Bacteria had been around long before multi‐cellular eukaryotes evolved and quickly began to colonize these new life forms as another suitable habitat and potential source of nutrients. Nearly all higher organisms across taxa now have bacterial communities living on and within them—from mutually beneficial symbioses to antagonistic parasitic conflicts. They have co‐evolved with their microbiota and come to depend on it for a range of functions in immunity, metabolism and nutrient absorption. In humans, the microbiota, especially bacteria in the gut, play important roles in all areas, by breaking down indigestible polysaccharides, providing vitamins, mediating nutrient absorption in the gut and helping train the immune system. While research on the human microbiome has stolen the limelight, plant scientists have also been making progress towards elucidating the composition and function of plant microbiomes. Their work has great potential for the future of humanity, as it could help to establish more sustainable agriculture with less dependence on fertilizers, pesticides and herbicides, while increasing yield and nutrient content.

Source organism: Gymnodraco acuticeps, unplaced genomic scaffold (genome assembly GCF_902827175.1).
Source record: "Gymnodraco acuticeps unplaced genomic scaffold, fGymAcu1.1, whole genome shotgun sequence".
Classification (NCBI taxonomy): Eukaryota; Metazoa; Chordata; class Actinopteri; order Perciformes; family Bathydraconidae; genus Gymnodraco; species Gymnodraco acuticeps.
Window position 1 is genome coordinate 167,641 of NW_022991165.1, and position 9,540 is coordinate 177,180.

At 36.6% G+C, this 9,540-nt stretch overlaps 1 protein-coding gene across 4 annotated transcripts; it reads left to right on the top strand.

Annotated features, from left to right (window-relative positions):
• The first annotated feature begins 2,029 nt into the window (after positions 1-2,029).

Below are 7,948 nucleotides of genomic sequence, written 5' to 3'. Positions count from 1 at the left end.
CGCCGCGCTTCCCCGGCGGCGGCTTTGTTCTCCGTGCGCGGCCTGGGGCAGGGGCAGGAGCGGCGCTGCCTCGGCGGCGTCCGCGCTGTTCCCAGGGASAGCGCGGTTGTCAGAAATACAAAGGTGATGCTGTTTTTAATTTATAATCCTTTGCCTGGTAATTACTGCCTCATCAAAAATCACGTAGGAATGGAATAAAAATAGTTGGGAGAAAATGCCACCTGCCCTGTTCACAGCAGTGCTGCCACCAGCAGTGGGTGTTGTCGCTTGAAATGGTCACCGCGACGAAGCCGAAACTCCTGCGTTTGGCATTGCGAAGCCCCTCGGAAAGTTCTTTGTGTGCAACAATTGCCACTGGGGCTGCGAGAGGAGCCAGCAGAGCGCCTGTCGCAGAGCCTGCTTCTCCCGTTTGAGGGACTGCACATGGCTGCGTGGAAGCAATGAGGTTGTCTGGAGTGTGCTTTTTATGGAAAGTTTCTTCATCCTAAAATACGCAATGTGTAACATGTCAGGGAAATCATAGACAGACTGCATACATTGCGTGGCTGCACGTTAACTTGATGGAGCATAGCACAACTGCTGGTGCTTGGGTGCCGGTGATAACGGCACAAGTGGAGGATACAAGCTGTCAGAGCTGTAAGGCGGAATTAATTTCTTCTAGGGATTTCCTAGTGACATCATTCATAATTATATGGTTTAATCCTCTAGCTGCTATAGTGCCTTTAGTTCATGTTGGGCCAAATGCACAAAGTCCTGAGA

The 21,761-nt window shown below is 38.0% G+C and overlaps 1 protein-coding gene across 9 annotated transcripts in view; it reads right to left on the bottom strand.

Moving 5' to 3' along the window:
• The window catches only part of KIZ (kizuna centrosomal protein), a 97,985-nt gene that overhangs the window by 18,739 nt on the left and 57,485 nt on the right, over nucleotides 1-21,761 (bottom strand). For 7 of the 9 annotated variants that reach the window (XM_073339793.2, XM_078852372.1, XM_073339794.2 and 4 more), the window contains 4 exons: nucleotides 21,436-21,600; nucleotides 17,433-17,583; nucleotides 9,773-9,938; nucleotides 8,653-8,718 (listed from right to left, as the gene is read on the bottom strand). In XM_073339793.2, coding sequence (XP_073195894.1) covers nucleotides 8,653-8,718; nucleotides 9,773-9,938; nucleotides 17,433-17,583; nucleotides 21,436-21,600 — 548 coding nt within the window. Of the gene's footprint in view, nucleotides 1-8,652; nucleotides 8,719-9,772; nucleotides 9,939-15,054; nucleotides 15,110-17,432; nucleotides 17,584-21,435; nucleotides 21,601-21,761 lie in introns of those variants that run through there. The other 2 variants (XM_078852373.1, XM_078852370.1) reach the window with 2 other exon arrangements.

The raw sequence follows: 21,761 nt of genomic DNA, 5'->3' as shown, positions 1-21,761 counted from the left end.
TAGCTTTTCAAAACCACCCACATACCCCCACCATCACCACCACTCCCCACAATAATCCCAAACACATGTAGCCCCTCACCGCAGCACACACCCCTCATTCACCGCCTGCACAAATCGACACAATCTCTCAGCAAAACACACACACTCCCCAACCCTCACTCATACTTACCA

Research on the plant microbiome actually predates the animal and human counterparts because microorganisms play an obvious and crucial role in fixing nutrients for the plant, especially nitrogen and phosphorus. Given their vital importance for protein and DNA synthesis and energy production, many plants have evolved close symbiotic relationships with soil bacteria and fungi that supply them with both elements in convenient forms with minimum energy expenditure. Indeed, the close relationships with two specific families of microorganisms set apart the plant microbiome from its animal counterpart: rhizobia nitrogen‐fixing bacteria and mycorrhizal fungi, which greatly enhance the ability of roots to extract various nutrients from the soil. Neither group can survive without the host plant that in return supplies oxygen and products of photosynthesis, mainly proteins and carbohydrates.
A three‐way relationship
The relationship with mycorrhizal fungi seems to be …
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